Bottom Line: It's my belief that politics and economics are fused in the USSR Russia, and those in charge (Putin and the real oligarchs) will use whatever power they can to maintain control over that country's economic assets (oil and gas) and the "citizens" whom they serve enslave.
* Some (ex-Soviet) Russians still fail to acknowledge responsibility for this massacre.

** Unlike George Bush (who thought he saw Putin's soul in his eyes), I see real-politic in Putin's eyes.

29 September 2009

Carbonated Water

I newsletter that I receive (via TS) gave some useful context to the impact of carbon prices on water prices:
Based on analysis of national greenhouse gas production and the provisions of the bill contemplated by the Senate, the price of emitting one ton of CO2-equivalent gas is projected to be $15 in 2011 and rise to $26 by 2019.

To provide some perspective on this price, approximately 80% of the power used to move water through [Arizona's] CAP system comes from Navajo Generating Station (NGS). NGS emits about 1 ton of CO2 for every megawatt-hour (MWh) of energy it produces, and CAP consumes an average of 1.76 MWh for every acrefoot (AF) of water it brings into the three-county service area. If our calculations are correct, a CO2 allowance price of $15 per ton would increase CAP energy cost by approximately 50%; at $26 per ton, energy cost would nearly double.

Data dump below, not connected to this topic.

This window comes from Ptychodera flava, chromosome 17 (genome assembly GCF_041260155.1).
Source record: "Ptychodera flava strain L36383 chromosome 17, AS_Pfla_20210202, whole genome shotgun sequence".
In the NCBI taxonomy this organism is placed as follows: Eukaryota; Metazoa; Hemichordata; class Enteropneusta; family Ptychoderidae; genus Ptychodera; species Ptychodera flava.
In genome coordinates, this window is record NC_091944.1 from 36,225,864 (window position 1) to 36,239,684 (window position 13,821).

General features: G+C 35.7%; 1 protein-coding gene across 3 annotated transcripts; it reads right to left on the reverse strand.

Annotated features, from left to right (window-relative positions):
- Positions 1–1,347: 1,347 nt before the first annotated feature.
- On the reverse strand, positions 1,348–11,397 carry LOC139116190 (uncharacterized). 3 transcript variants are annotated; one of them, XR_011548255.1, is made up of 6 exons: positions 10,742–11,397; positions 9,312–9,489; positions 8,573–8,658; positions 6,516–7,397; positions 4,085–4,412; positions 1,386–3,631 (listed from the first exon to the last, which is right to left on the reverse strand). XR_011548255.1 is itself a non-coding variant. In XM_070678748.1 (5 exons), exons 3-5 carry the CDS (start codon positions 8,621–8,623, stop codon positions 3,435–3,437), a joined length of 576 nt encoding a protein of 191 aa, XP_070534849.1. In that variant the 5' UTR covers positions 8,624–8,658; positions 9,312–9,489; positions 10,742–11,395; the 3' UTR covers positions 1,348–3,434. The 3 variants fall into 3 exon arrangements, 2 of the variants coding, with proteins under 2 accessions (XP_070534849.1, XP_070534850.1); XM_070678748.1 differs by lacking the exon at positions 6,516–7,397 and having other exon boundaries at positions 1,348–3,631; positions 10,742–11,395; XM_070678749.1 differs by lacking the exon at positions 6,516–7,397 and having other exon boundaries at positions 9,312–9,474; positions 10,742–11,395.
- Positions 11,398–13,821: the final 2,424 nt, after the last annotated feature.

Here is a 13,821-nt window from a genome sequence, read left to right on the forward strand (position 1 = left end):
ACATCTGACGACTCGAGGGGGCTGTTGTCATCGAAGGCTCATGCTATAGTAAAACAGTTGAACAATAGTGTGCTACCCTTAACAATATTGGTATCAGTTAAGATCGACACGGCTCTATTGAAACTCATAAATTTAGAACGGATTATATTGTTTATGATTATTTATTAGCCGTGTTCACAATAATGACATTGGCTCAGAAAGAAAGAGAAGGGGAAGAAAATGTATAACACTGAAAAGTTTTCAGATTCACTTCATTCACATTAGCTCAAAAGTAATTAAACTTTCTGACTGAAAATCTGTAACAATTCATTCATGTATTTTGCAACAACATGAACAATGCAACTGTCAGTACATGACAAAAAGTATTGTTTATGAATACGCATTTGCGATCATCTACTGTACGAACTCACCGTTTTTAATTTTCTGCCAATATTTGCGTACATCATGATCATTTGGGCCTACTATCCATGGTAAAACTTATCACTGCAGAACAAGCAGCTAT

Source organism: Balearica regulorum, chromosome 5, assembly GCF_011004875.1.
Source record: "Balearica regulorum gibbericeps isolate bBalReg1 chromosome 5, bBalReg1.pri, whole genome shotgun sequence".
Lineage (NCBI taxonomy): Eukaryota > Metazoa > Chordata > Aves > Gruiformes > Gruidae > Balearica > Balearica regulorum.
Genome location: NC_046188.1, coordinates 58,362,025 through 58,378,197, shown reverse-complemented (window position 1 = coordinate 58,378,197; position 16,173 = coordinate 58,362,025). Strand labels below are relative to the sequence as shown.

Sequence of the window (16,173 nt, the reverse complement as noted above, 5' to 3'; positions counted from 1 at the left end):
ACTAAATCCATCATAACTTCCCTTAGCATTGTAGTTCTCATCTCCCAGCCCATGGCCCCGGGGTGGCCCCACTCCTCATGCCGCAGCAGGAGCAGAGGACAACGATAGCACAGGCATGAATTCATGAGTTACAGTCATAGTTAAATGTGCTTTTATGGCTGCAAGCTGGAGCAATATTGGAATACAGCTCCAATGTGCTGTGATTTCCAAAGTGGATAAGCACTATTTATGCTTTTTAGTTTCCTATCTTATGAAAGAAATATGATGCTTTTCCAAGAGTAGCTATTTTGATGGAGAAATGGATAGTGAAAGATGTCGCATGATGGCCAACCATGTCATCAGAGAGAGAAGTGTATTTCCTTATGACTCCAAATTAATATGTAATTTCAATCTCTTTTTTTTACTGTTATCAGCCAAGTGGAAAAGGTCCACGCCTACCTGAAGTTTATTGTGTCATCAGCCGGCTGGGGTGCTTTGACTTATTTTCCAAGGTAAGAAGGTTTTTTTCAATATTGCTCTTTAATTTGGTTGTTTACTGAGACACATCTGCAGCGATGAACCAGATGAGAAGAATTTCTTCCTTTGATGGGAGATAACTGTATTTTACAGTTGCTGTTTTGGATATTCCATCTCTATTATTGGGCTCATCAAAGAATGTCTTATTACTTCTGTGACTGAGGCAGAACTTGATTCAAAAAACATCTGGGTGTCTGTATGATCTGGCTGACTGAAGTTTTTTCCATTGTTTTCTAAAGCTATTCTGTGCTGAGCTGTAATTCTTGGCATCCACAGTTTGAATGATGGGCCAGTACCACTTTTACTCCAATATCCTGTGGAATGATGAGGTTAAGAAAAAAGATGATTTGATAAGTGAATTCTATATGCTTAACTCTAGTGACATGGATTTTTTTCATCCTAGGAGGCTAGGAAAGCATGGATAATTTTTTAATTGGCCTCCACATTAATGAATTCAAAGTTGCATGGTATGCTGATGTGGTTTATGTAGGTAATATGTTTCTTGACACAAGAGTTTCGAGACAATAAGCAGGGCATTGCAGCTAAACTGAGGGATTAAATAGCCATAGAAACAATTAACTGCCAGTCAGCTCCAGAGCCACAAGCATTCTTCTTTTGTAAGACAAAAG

With a carbon price of $20/ton CO2e, the cost of water would jump by $35/af. That's real money when the price of water to farmers is $45 [or $110/af pdf]

Bottom Line: As energy prices increase, so will water prices. Some prices will be high enough to make farming "uneconomic." Yes, that means that the price of food will rise.

Good Subsidies?

(via JWT), Japanese rice farmers are strongly protected against competition from other, "unsuitable" farmers (more here). What do they do with prices that are about 6x world prices?

They do this (with rice paddies):


While very pretty, I am not sure that such art (the result of planting different colors of rice next to each other) is the best way to grow food or art.

Bottom Line: If you want to help farmers, pay them cash. If you want to help artists, pay them cash. Trade barriers cost more and deliver less money to the farmers. Of course, politicians are not going to end these inefficient programs because they are harder for citizens to understand and oppose. (Same for US programs on ethanol, sugar, steel, etc.)

28 September 2009

Speed Blogging

  • Here's an update on DXV desalination technologies (see this water chat), with nice pictures. DXV has a small demo in place, and they are closer to funding a pilot "within a year."

  • Charles Kolstad says [pdf] "cap and trade is not a tax," and he points out that a carbon tax needn't be a tax, either. I agree with tax and rebate.

  • From The Economist: "Poor countries’ economic development will contribute to climate change. But they are already its greatest victims"